Organizational Debt: It’s Not Just for Start-Ups

Back in the dark ages before 2019, I read a great blog post by Stanford Professor, Steve Blank, about Organizational Debt.

Organizational Debt includes, as Blank put it, “all the people/culture compromises made to ‘just get it done’”.

This includes taking shortcuts in organizational design, such as how you structure and reward your teams. How you communicate to your growing team. How you adapt your company culture to work as you move from figuring out what the heck your hot new company is doing to actually getting it done. Educating your start-up idea-guy founders on how to actually manage a growing company.

Think about Steven Covey’s concept of emotional bank accounts. You can see how these shortcuts can create emotional debt with your employees. Employees who joined your organization may have accepted lower compensation because they felt passionately about the mission or about what you wanted to build. They rose to the occasion. They worked late and grabbed free snacks from the lunchroom so they could keep working without meal breaks. They defined success by how the organization was doing. But each of those things represented a withdrawal from their emotional bank accounts, whether they realized it or not. When your company starts to grow and succeed, if you have overlooked helping them grow and succeed, the past-due notice will come.

Blank, in his blog, was specifically talking about “getting it done” in the early stages of a start-up. More recent articles that define Organizational Debt as “debt” related to operational inefficiencies. Okay, Operational inefficiencies (which I think of as “Operational Debt”) can cause distractions and administrative tasks that prevent people from doing those things that make the work rewarding every day. But this definition misses an important point. The emotional debt the organization has to people who work there.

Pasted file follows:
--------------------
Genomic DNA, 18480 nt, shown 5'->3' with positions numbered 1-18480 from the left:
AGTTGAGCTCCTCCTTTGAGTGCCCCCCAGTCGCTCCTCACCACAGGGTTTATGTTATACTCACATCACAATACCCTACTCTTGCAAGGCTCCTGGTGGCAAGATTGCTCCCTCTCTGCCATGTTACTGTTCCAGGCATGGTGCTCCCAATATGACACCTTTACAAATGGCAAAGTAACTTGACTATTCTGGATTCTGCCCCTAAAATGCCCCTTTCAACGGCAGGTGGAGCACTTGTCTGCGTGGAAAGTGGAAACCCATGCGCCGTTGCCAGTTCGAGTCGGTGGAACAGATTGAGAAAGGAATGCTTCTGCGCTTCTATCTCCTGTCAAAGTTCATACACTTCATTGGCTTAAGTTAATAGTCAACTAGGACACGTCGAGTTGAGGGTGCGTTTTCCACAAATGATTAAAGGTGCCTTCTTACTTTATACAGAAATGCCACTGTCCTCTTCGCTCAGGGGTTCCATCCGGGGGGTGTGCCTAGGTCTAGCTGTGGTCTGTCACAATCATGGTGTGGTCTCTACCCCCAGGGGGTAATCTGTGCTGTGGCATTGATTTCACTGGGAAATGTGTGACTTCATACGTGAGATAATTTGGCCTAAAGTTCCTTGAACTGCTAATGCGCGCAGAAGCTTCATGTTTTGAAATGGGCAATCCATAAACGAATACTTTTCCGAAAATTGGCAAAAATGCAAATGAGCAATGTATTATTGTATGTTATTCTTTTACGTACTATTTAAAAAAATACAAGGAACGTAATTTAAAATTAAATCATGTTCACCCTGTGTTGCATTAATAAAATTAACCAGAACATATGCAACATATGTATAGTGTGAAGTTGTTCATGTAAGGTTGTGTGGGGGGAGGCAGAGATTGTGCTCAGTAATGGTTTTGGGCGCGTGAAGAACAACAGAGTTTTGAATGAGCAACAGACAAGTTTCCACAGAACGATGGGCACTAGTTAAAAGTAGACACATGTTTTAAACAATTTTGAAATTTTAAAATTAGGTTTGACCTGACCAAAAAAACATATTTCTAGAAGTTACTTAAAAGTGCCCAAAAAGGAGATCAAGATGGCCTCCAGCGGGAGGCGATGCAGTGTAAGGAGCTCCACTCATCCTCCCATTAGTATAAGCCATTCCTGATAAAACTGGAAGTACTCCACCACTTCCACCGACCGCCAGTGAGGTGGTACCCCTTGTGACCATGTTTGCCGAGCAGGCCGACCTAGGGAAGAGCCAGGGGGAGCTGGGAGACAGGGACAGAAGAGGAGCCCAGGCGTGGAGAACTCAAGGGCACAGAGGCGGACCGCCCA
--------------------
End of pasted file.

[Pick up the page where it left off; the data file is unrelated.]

I suggest that organizational debt has accumulated in more places than start-ups.

We saw it in 2001 and again in 2008, when Fortune 500 companies laid people off and asked other people to pick up additional responsibilities. We’ve seen it when a tiny pool of executive OWGs get recruited from struggling behemoths, reward their buddies at high prices, and declare that improving profitability requires gutting the jobs that enabled entry-level workers to rise to management. And, when that doesn’t work, take golden handshakes and go somewhere else to wreak havoc. And we all saw it in 2020, when “essential workers” – people who couldn’t work from home – rose to the occasion, and put their and their family’s health at for risk for the success of their organizations

The employees then watched as the companies rebounded but missing workers were not rehired and executives rewarded themselves with bonuses higher than lottery money. The attitude of upper management – “you’ve been surviving with fewer employees, therefore replacing them is unnecessary” – overlooked the organizational debt that the companies had incurred with employees when things were bad.

The emotional bank accounts of American employees have been seriously overdrawn. People are burnt out and emotionally depleted. Covid has held up a mirror of mortality that showed them that how fragile life is… How little time any of us have on this earth… How that time can be cut short without warning… How much of that precious time they are spending at work…

It made them realize that they’ve been throwing bad money after good, with nothing to show for it. The loyalty they’ve shown when times were tough has not been reciprocated.

So, they are on the move. Throwing their cap over the windmill at things they haven’t tried before but have always been curious about. Because, heck, life is short and why not? Dating around for a company that will make deposits not withdrawals.

It’s time to look in the mirror and ask yourself:

What organizational debts has my company accrued?

How can I repay those?

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